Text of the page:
Doxing (from dox, abbreviation of documents), or doxxing, is the Internet-based practice of researching and broadcasting private or identifiable information (especially personally identifiable information) about an individual or organization.
The methods employed to acquire this information include searching publicly available databases and social media websites (like Facebook), hacking, and social engineering. It is closely related to internet vigilantism and hacktivism.
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"Doxing" is a neologism that has evolved over its brief history. It comes from a spelling alteration of the abbreviation "docs" (for "documents") and refers to "compiling and releasing a dossier of personal information on someone". Essentially, doxing is openly revealing and publicizing records of an individual, which were previously private or difficult to obtain.
The term dox derives from the slang "dropping dox", which, according to Wired writer Mat Honan, was "an old-school revenge tactic that emerged from hacker culture in 1990s". Hackers operating outside the law in that era used the breach of an opponent's anonymity as a means to expose opponents to harassment or legal repercussions.
As such, doxing often comes with a negative connotation, because it can be a vehicle for revenge via the violation of privacy.
Doxware is a cryptovirology attack invented by Adam Young and further developed with Moti Yung that carries out doxing extortion via malware. It was first presented at West Point in 2003. The attack is rooted in game theory and was originally dubbed "non-zero sum games and survivable malware".  The attack is summarized in the book Malicious Cryptography as follows, "The attack differs from the extortion attack in the following way. In the extortion attack, the victim is denied access to its own valuable information and has to pay to get it back, where in the attack that is presented here the victim retains access to the information but its disclosure is at the discretion of the computer virus".  Doxware is the converse of ransomware. In a ransomware attack (originally called cryptoviral extortion) the malware encrypts the victim's data and demands payment to provide the needed decryption key. In the doxware cryptovirology attack, the attacker or malware steals the victim's data and threatens to publish it unless a fee is paid.
Hackers, police officers and amateur detectives alike can harvest the information from the internet about individuals. There is no particular structure in place for doxing, meaning a hacker may seek out any kind of information related to the target.
A basic Web search can yield results. Social media platforms like Facebook, Twitter, MySpace, and Linkedin offer a wealth of private information, because many users have high levels of self-disclosure (i.e. sharing their photos, place of employment, phone number, email address), but low levels of security. It is also possible to extrapolate a person's name and home address from a cell-phone number, through such services as reverse phone lookup. Social engineering has been used to extract information from government sources or phone companies.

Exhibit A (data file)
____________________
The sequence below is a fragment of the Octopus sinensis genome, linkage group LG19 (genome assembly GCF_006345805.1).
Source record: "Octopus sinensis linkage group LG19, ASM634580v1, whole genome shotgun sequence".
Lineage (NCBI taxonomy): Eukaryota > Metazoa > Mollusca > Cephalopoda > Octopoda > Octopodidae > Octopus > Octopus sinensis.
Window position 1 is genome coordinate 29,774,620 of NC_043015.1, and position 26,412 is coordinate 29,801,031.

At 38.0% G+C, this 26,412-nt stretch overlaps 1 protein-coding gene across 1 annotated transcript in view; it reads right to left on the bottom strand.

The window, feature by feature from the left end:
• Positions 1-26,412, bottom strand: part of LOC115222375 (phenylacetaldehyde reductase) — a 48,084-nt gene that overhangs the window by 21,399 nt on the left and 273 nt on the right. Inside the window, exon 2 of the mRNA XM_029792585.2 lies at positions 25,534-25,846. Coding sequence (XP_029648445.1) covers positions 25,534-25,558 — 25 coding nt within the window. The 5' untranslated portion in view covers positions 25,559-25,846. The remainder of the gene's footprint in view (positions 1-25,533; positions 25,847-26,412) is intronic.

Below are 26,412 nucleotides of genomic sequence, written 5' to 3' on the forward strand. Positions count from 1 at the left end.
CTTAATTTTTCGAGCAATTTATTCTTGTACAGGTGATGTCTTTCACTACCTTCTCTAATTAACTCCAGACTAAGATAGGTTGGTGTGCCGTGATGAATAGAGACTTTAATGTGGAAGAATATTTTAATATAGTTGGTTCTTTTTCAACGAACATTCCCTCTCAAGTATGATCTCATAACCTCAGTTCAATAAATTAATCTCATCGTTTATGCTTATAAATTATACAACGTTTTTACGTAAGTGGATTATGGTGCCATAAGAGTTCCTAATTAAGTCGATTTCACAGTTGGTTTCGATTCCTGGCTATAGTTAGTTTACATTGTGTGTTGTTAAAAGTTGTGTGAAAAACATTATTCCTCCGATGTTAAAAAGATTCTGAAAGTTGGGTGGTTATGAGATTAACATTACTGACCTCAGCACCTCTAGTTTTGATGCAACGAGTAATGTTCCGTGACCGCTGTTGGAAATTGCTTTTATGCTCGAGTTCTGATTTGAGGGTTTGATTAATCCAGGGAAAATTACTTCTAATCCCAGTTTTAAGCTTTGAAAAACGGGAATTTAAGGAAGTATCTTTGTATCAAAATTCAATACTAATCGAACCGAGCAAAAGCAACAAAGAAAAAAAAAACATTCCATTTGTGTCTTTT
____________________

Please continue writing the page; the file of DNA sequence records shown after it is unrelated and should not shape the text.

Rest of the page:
In addition to these, a hacker may use other methods to harvest information. These include information search by domain name and location searching based on an individual's IP address.
Once people have been exposed through doxing, they may be targeted for harassment through methods such as harassment in person, fake signups for mail and pizza deliveries, or through swatting (dispatching armed police to their house through spoofed tips).
It is important to note that a hacker may obtain an individual's dox without making the information public. A hacker may harvest a victim's information in order to break into their internet accounts, or to take over their social media accounts.
The victim may also be shown their details as proof that they have been doxed in order to intimidate them. Doxing is therefore a standard tactic of online harassment, and has been used by people associated with 4chan, the Gamergate controversy and anti-vaccine activists.
The ethics of doxing by journalists, on matters that they assert are issues of public interest, is an area of much controversy. Many authors have argued that doxing in journalism blurs the line between revealing information in the interest of the public and releasing information about an individual's private life against their wishes.
Following the 2013 Boston Marathon bombing, vigilantes on Reddit wrongly identified a number of people as suspects. Notable among misidentified bombing suspects was Sunil Tripathi, a student reported missing before the bombings took place. A body reported to be Tripathi's was found in Rhode Island's Providence River on April 25, 2013, as reported by the Rhode Island Health Department. The cause of death was not immediately known, but authorities said they did not suspect foul play. The family later confirmed Tripathi's death was a result of suicide. Reddit general manager Martin later issued an apology for this behavior, criticizing the "online witch hunts and dangerous speculation" that took place on the website.